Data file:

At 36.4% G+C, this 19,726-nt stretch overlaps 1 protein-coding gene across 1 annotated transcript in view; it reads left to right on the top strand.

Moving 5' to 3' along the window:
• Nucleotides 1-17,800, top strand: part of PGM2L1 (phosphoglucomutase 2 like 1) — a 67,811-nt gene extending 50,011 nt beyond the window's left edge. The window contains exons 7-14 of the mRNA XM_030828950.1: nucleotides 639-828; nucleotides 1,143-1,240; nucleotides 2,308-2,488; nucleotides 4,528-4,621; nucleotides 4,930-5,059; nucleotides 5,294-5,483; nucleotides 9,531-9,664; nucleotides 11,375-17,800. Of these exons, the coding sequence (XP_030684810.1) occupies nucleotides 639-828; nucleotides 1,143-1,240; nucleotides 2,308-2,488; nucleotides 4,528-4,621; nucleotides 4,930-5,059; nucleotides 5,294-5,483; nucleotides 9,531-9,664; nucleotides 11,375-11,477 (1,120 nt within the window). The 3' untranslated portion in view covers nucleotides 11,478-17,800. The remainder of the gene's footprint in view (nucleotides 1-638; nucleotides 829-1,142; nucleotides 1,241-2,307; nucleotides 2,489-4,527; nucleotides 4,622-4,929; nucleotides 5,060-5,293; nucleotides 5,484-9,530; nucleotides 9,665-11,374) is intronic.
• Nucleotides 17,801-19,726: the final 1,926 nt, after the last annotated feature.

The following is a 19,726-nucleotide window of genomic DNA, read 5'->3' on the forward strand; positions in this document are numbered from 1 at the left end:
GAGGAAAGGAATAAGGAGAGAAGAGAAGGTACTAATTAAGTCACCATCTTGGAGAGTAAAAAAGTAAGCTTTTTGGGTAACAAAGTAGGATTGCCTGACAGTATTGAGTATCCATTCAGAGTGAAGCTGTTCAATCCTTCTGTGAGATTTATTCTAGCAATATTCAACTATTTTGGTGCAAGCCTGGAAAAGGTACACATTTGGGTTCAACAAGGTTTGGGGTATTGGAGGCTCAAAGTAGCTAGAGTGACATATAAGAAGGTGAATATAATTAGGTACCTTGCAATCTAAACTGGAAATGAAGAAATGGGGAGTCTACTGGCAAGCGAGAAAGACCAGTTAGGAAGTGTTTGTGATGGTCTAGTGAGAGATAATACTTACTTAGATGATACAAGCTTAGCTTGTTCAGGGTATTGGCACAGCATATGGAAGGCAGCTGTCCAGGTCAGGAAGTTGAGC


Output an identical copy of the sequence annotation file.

At 36.4% G+C, this 19,726-nt stretch overlaps 1 protein-coding gene across 1 annotated transcript in view; it reads left to right on the top strand.

Moving 5' to 3' along the window:
• Nucleotides 1-17,800, top strand: part of PGM2L1 (phosphoglucomutase 2 like 1) — a 67,811-nt gene extending 50,011 nt beyond the window's left edge. The window contains exons 7-14 of the mRNA XM_030828950.1: nucleotides 639-828; nucleotides 1,143-1,240; nucleotides 2,308-2,488; nucleotides 4,528-4,621; nucleotides 4,930-5,059; nucleotides 5,294-5,483; nucleotides 9,531-9,664; nucleotides 11,375-17,800. Of these exons, the coding sequence (XP_030684810.1) occupies nucleotides 639-828; nucleotides 1,143-1,240; nucleotides 2,308-2,488; nucleotides 4,528-4,621; nucleotides 4,930-5,059; nucleotides 5,294-5,483; nucleotides 9,531-9,664; nucleotides 11,375-11,477 (1,120 nt within the window). The 3' untranslated portion in view covers nucleotides 11,478-17,800. The remainder of the gene's footprint in view (nucleotides 1-638; nucleotides 829-1,142; nucleotides 1,241-2,307; nucleotides 2,489-4,527; nucleotides 4,622-4,929; nucleotides 5,060-5,293; nucleotides 5,484-9,530; nucleotides 9,665-11,374) is intronic.
• Nucleotides 17,801-19,726: the final 1,926 nt, after the last annotated feature.

The following is a 19,726-nucleotide window of genomic DNA, read 5'->3' on the forward strand; positions in this document are numbered from 1 at the left end:
GAGGAAAGGAATAAGGAGAGAAGAGAAGGTACTAATTAAGTCACCATCTTGGAGAGTAAAAAAGTAAGCTTTTTGGGTAACAAAGTAGGATTGCCTGACAGTATTGAGTATCCATTCAGAGTGAAGCTGTTCAATCCTTCTGTGAGATTTATTCTAGCAATATTCAACTATTTTGGTGCAAGCCTGGAAAAGGTACACATTTGGGTTCAACAAGGTTTGGGGTATTGGAGGCTCAAAGTAGCTAGAGTGACATATAAGAAGGTGAATATAATTAGGTACCTTGCAATCTAAACTGGAAATGAAGAAATGGGGAGTCTACTGGCAAGCGAGAAAGACCAGTTAGGAAGTGTTTGTGATGGTCTAGTGAGAGATAATACTTACTTAGATGATACAAGCTTAGCTTGTTCAGGGTATTGGCACAGCATATGGAAGGCAGCTGTCCAGGTCAGGAAGTTGAGC